“The USFWS started collaborating with ERDC on our field studies to evaluate population status. In a couple of years, they came to the same conclusion that there was indeed a healthy population of Pallid Sturgeon and Least Terns, so we started developing a conversation plan under Section 7(a)(1) of the ESA. There is a reason this plan is different. It was developed from the Corps’ science program at the MVD in collaboration with USFWS,” Killgore said.
This conservation plan applies to just one of the three river sections, defined as the Lower Mississippi River (LMR), stretching 950 miles from the mouth of the Ohio River down to the Gulf of Mexico, while the Middle Mississippi River (MMR) extends from the mouth of the Missouri River to the mouth of the Ohio River (200 miles), and the Upper Mississippi River (UMR) extends from the mouth of Missouri River up to St. Paul, Minn., approximately 700 miles.
“MVD manages all three sections of the Mississippi River, including the largest civil works project in the Corps of Engineers, in terms of length and probably funding, known as the Mississippi River and Tributaries project (MR&T). The MR&T encompasses just the LMR. It started in 1928, and it’s about 90 percent complete today. The ESA requires that the Corps evaluate the impacts of its current projects on any listed endangered species.
Because the Least Tern, Fat Pocketbook Mussel and Pallid Sturgeon were listed by the USFWS as endangered, the Corps had to develop a biological assessment of project impacts.
“The biological assessment, which was part of the Corps’ conservation plan, indicates that the population status of the three listed species in the LMR is stable or expanding, but there is a possibility that the Channel Improvement Feature (CIF) of Mississippi River and Tributaries (MR&T) could adversely affect the species in some situations. At that time, the Corps requested formal consultation under ESA Section 7(a) (2) with the USFWS.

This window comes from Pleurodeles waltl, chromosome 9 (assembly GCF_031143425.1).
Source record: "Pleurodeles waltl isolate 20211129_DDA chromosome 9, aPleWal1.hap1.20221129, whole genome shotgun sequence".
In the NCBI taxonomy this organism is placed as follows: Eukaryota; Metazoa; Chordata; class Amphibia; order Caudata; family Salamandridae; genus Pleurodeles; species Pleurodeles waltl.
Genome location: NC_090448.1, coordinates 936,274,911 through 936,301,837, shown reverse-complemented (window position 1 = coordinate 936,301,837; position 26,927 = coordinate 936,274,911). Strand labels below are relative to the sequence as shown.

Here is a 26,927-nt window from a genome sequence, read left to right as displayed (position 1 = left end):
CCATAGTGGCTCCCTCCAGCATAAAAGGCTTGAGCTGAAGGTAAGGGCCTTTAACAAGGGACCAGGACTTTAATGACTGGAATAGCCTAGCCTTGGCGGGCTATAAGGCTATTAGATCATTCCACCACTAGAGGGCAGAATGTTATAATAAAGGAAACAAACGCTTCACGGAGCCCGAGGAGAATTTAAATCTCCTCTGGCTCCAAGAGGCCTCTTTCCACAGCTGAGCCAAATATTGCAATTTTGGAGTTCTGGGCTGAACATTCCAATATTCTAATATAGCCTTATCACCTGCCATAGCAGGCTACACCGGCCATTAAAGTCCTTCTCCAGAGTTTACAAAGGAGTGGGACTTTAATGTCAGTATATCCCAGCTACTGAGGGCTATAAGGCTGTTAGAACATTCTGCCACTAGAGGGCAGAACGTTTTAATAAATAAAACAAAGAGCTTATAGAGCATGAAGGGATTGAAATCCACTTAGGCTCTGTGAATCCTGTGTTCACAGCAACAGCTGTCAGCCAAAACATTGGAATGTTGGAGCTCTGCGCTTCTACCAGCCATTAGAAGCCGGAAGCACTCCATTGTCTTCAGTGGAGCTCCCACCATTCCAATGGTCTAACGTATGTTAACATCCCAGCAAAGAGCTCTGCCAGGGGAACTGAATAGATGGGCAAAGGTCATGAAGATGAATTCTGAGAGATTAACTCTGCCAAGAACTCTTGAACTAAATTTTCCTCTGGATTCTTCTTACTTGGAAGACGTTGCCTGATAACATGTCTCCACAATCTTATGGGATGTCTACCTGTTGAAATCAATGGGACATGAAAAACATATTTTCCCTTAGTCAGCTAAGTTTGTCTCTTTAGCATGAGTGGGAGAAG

“When the USFWS issued jeopardy BiOp’s for Pallid Sturgeon and Least Terns in other reaches of the Mississippi River Basin, the status of the populations was not clear in many instances. The opposite is true in the LMR. We know the status and documented it in the CMP and expect our non- jeopardy BiOp to exist as long as the Corps continues to diversify and conserve river habitats,” Killgore said.
Fellow EL team members assisting with the written plan included Dr. Todd Slack, Dr. Rich Fischer, Audrey Harrison and Dr. Jan Hoover, who assisted with much of the field research, as well as Dr. Barb Kleiss, MVD technical director and co-author.
“Stephen Ricks, USFWS field supervisor for the Jackson, Mississippi field office, was the leading force behind USFWS’s push to implement the conservation plan approach,” Killgore said.
USFWS stated that “potential conflicts usually involve poorly studied species where Service biologists must use their best professional judgment to assess actions, determine effects, and recommend modifications. In such cases, with no prior planning or commitments by the action agency, the Service must err on the side of the species.”
By studying the species early in the process and adopting ESA conservation provisions, both agencies contributed to effective species recovery strategies and programs in the LMR.
Summing up this impressive, landmark conservation plans, Killgore said, “It’s is all about diversifying habitats and increasing connectivity, all of which benefit the endangered species and other fauna living in the Mississippi River. The LMR is still wild in many respects, and deserves our recognition as a national resource.”